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Consigned to a living tomb: Aziz BineBine endures 18 years in a subterranean prison

11 April 2020

9:00 AM

11 April 2020

9:00 AM

Tazmamart Aziz BineBine, translated from the French by Lulu Norman

Haus, pp.190, 14.99

Imagine being on indefinite lockdown, imprisoned in a dark, underground, 6’ x 12’ cell, freezing in winter, boiling in summer and infested with cockroaches and scorpions. The bed is a narrow concrete ledge, where you can only sleep on your side. The toilet has no U-bend, and your cell, No. 13, at the end of a run of cells, receives all the waste and floodwater from the others. There are no windows.

Aziz BineBine spent his young adult life there, 18 years from 1973 to 1991. His crime was to have participated unwittingly as a young cadet officer in an abortive 1971 coup against Hassan II of Morocco. He escaped, bewildered, from a bloodbath at the palace without having fired a shot. He turned himself in, was tried and imprisoned. A year later, when a second coup attempt was crushed, he and others were sent to Tazmamart, a secret prison beneath a hangar in the desert whose very existence was denied by the Moroccan government.

Over the next two decades BineBine and his fellow inmates lived ‘united by the same suffering, the same misery, and the unspeakable horror of our fall from grace’. They were given a small roll and chickpea broth at midday and plain pasta in the evening. Most of those who drank the water got diseases and died — but people died all the time, year after year, by no means only from drinking the water. BineBine, however, survived, to write this extraordinarily compassionate testament to their lives in and out of prison, and their deaths.

How, you wonder, did he not go mad, consigned almost by accident to a living tomb? Many of his neighbours did, such as Chmicha, or Little Son, who after six months gave up clothes and food, and sat in the freezing damp with his head in his mother’s lap, begging her to eat, not to be sad. He soon died. Baba Driss, a young airforce NCO, began seeing snakes in his cell, as did Elkouri, a friend of BineBine’s from military academy. They both became deranged and lost the will to live. Another man fixated on the desire to taste a date. The guards did not oblige, and the man died. Hope and despair could kill.

What saved BineBine, beyond sheer fortitude, was his faith and his education. Belief helped pass the time between prayer, fasting and recitation, just as it also allowed him to accept his absolute subjection to the will of God, and to cultivate humility. As soon as he arrived at Tazmamart he made a mental effort to erase his past: even to think about his friends and family, or of what might have been, would be a source of agonising torment. Instead he strove to accept what he chose to see as three sentences against him: the sentence of the state, for violating a man’s home, the palace; the sentence of heaven, which was the challenge set by God; and the sentence he imposed upon himself.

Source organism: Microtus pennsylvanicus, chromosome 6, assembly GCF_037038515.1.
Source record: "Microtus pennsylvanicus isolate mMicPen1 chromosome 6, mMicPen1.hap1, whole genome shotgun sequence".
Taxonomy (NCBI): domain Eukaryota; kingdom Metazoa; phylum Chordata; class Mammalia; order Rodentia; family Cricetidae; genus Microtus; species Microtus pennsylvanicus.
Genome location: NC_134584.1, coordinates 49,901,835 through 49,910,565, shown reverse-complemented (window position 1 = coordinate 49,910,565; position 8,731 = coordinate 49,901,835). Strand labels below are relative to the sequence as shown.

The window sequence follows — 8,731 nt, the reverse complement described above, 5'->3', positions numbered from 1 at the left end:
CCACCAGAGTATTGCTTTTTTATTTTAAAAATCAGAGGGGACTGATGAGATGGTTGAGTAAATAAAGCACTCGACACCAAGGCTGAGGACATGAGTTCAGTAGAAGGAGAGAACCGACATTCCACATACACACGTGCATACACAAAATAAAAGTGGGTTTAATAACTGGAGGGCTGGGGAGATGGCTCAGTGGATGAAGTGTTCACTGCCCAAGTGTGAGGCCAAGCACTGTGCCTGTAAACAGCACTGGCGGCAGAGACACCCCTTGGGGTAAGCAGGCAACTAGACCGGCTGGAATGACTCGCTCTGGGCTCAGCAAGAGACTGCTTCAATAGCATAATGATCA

Physically he had to retreat into himself, make his body his study, husband his strength, his knowledge and observations as diligently as he saved the warmth of his farts and his own saliva. ‘I had achieved total self-sufficiency,’ he writes, drily, after using his urine to manage an infected boil that developed on his thumb.

Culture fed his mind. BineBine became the prison storyteller, whiling away the time by relating the plots of films and books, improvising where memory failed. ‘In our darkness, hearing became the chief sense by which we clung to life.’ In return, two brothers would take the prisoners on long rambles through the streets of Paris, pausing to argue over the position of a bar, or a favourite cinema.

BineBine endured months of agony when he got gall bladder disease. Every morning it took him an hour or so to move his fingers, stiff like twigs, into his mouth, and force himself to retch up the bile that caused him such agony. After his release, doctors explained that his gall bladder had dried around his gall stones, saving his life.

The guards extended no help. Poor country boys, they were indifferent, stupid, or afraid of their superiors, careless as to whether the prisoners had winter clothes, or food. ‘A coward is more dangerous than a cruel man,’ BineBine writes. A month before one man died, an owl flew in at the same time each evening and hooted for a while; on the night that he died, it stayed away. Anyone could die for lack of the most basic care, of gangrene or bronchitis. The guards would take him out in his blanket and drop him into a pit, sprinkle him with lime, slide a corrugated iron sheet over the body and fill it back in.

For all the suffering, this isn’t a depressing book. On the contrary, it is compulsively readable and even uplifting, because the lesson BineBine imparts is one of love and dry-eyed compassion. Faultlessly translated by Lulu Norman, Tazmamart is a deeply moving testament to the strength of the human spirit.

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